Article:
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The Catalan Atlas

 Cosmographic Chart from the Catalan Atlas

Our next early map was created c. 1375 by Abraham Cresques, a member of the Jewish community on the island of Majorca. At the time there thrived on the island an active Catalan chart-making school, of which he was its best known member, having the title of 'Master of Maps and Compasses' to the royal family of Aragon in Spain. Abraham was not only a master map maker, but also an expert maker of a wide variety of nautical instruments, compasses and fine clocks, and he was fluent in a number of languages.

It is widely thought that he and his son Jehuda prepared the magnificent  illuminated Catalan Atlas as a gift from the crown prince of Aragon to King Charles V of France, who was thirteen years old at the time. The Atlas is a masterpiece depicting a detailed late fourteenth century view of the known world, a visual encyclopedia containing extensive commentary in captions and images designed to encompass all known geographical, and historical human knowledge, a well-documented representation of the whole inhabited world as it was known in fourteenth-century Europe, all the way from England to China.

Western Europe from the Catalan Atlas

Of the extant medieval maps and portolans, the Catalan Atlas is one of the finest known examples. Similar in many ways to an illuminated manuscript, this map was drawn on fine vellum panels mounted on wood, with each sheet measuring 65 x 50 cm per panel, with the panels folding out like a screen. It was designed to be placed on a table or platform, and walked around rather than to be affixed to a wall.    

It is embellished with vistas and close-up views, a wide variety of flora and fauna, ships and caravans. Portraits and heraldry further embellish the work with tales from Greek and Roman mythology, the Bible, and the accounts of medieval travelers, obviously including Marco Polo. Information from other thirteenth century explorers such as Friar Odoric, a Franciscan traveler who journeyed in China for a number of years, was also used.

Countless vignettes are used to depict historical events, such as the visit of Marco Polo’s father and uncle to Kublai Khan in Chanbalik (Beijing). The first known representation of the Empire of the Golden Horde which dominated Russia for centuries is depicted on the Volga River. To the east a caravan thought to include Marco Polo and his family, shows camels laden with goods and merchants on horseback headed toward China via the Silk Road. The vignette details the camel drivers holding onto the camels’ tails, with one rider obviously asleep on his horse. It is the first known depiction of the Silk Road.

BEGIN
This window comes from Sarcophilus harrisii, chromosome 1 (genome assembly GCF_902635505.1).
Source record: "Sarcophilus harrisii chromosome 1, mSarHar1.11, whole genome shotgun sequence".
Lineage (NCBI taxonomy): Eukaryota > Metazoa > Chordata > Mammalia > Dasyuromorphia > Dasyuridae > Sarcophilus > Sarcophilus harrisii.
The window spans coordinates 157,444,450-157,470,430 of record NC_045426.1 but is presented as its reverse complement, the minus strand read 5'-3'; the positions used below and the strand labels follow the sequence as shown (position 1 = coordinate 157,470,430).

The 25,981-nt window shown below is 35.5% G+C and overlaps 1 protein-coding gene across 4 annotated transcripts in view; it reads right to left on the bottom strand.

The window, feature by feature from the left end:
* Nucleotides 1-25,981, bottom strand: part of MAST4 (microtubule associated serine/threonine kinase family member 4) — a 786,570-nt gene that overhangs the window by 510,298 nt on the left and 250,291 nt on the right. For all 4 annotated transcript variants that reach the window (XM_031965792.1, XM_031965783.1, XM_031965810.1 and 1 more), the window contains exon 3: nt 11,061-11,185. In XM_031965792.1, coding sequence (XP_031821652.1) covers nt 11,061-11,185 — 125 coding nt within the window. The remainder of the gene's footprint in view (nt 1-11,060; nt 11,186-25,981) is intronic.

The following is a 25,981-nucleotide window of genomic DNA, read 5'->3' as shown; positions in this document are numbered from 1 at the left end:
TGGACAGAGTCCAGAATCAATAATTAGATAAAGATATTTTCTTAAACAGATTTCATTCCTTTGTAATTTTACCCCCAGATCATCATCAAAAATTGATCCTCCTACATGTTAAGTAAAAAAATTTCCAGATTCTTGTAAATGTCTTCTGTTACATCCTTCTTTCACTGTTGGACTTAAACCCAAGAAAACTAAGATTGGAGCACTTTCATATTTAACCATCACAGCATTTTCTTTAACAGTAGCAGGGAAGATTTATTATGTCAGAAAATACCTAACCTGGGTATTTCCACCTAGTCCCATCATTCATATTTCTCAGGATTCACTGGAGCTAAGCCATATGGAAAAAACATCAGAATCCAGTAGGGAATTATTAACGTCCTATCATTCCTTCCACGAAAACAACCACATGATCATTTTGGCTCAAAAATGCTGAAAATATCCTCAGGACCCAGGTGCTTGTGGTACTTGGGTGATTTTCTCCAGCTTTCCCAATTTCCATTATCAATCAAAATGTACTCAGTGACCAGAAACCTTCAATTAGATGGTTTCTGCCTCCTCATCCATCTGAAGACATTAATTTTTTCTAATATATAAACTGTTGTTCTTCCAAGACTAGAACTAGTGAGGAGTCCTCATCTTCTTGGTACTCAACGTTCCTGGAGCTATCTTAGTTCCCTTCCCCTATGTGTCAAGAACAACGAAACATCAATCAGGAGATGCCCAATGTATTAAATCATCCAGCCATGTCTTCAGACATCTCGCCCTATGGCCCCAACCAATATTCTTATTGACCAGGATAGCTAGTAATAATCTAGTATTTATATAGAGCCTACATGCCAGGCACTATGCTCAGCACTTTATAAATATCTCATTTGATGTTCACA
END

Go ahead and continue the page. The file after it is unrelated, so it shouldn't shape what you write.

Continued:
The Silk Road from the Catalan Atlas

Myriad other events are depicted including the biblical Three Wise Men on horseback journeying across northern India toward Bethlehem. Alexander the Great is portrayed and named, pointing at the devil (shown as a bat with wings unfurled) just above Kublai Khan. A mounted monarch sheltered by a parasol is the ruler over Gog and Magog, the agents of the devil, who has set out from exile with his hosts at the end of the world.

Anthropophogi, the cannibals often depicted in early maps, are depicted in panel seven, and farther to the south are the Queen of Sheba and the Sultan of Delhi.  African wealth is represented on the map by a Tourag nomad travelling by camel on the trans-Saharan trade route and, nearby in NW Africa, by a portrait of Mansa Musa of Mali, often referred to as the wealthiest person to have ever lived. It is said that when he made a pilgrimage to Mecca he took 60,000 people and an inestimable amount of gold of which he gave away so much that it lost its value in some regions for than a decade.  

Mansa Musa from the Catalan Atlas

The Catalan Atlas is crisscrossed with rhumb lines taken from portolans, and features one of the first known compass roses to be featured on a map. The knowledge exhibited by the Atlas demonstrates not only the use of previously mentioned sources, but also the content of merchants’ archives, and the position of Majorca as a centre of international cultural exchanges during the fourteenth century. The Atlas provided a comprehensive image of the known world including Asia, a work whose contributions to the Age of Exploration cannot be overstated. 

Northwest Africa from the Catalan Atlas


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